By on March 10, 2017

Alpine A110

In the immortal words of ex-fighter pilot and Boeing 707 rescuer Ted Striker, “What a pisser.”

The resurrected Alpine A110, which never seemed like it had much of a chance of making it stateside, is officially barred from American driveways. Renault’s retro, mid-engined performance stimulated saliva glands when it debuted last year as a near-match concept car, leading some to dream that a French alternative to Porsche’s Cayman could become a U.S. reality.

The late Charles de Gaulle once said that France has no friends, only interests. Well, France isn’t interested in making this American dream come true.

“At the moment we are not planning on selling the A110 in the U.S.,” Alpine CEO Bernard Ollivier told Left Lane News at the Geneva Motor Show this week.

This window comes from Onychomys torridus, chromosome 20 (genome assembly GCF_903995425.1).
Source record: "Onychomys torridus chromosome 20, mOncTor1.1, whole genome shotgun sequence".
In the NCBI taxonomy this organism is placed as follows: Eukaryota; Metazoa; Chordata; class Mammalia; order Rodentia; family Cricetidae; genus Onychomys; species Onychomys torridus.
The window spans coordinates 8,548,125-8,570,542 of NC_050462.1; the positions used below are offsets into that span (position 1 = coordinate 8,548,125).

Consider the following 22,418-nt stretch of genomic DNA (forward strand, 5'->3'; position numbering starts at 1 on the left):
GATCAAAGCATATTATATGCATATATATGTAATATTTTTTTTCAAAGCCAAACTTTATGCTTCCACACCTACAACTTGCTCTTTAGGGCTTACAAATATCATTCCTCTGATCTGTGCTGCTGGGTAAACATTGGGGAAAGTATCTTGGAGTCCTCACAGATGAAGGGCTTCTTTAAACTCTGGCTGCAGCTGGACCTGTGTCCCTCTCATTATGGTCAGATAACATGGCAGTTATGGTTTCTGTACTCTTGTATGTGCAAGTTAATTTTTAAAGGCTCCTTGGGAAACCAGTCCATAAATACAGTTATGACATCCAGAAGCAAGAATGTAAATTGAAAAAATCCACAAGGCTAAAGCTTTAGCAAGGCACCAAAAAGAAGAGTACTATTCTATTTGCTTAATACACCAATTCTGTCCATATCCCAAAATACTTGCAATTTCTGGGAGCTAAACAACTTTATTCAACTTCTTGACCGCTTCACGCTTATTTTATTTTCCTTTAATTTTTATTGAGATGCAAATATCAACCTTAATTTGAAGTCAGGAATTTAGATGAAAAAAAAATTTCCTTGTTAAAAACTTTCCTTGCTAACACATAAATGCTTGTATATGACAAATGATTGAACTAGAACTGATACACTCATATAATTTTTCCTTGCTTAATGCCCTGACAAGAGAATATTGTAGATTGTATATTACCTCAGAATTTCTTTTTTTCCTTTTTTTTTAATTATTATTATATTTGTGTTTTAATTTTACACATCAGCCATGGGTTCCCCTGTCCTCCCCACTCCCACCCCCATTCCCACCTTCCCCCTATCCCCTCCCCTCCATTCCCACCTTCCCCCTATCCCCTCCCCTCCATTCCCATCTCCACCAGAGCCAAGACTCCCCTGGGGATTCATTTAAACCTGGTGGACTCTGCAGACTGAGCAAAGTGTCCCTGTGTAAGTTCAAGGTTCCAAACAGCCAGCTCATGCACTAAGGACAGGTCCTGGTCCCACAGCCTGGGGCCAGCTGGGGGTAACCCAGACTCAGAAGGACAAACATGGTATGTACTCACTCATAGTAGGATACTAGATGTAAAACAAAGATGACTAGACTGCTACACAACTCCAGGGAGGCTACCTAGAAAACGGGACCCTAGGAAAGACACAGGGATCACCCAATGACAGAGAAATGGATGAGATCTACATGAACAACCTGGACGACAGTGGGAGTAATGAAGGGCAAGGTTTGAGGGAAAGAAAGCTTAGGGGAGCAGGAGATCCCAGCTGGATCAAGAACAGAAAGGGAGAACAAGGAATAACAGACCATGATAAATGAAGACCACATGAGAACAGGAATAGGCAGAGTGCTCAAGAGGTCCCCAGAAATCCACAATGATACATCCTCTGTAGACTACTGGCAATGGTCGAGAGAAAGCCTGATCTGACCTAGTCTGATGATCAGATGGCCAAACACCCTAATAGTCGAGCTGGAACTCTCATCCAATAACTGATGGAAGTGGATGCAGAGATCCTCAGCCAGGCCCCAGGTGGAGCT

Ollivier’s comment shouldn’t surprise anyone, as Renault hasn’t had an automotive presence in the U.S. since its 1980s dalliance with AMC. Even before this week, there had been exactly zero hints of a stateside foray. Unless, of course, the automaker’s silence hid its true intentions.

“Re-launching the brand is a big project,” the CEO said. “Right now we’re focusing on markets like Europe and Japan.”

The Alpine brand took a dirt nap in 1995, and subsequent attempts to bring the storied division back from the dead fell flat. It was parent company Renault’s decision to return the brand to prominence by recreating its most famous model, the former rally champion A110.

Weighing just over 2,400 pounds, the nearly all-aluminum A110’s sports a turbocharged 1.8-liter inline-four that’s good for 250 horsepower and 236 lb-ft of torque. Zero to 62 mph — not that you’re likely to ever experience such a dash — clocks in at 4.5 seconds.

Because of Ollivier’s loaded wording — “At the moment…” — faint hope probably still burns in many hearts.

[Image: Renault]

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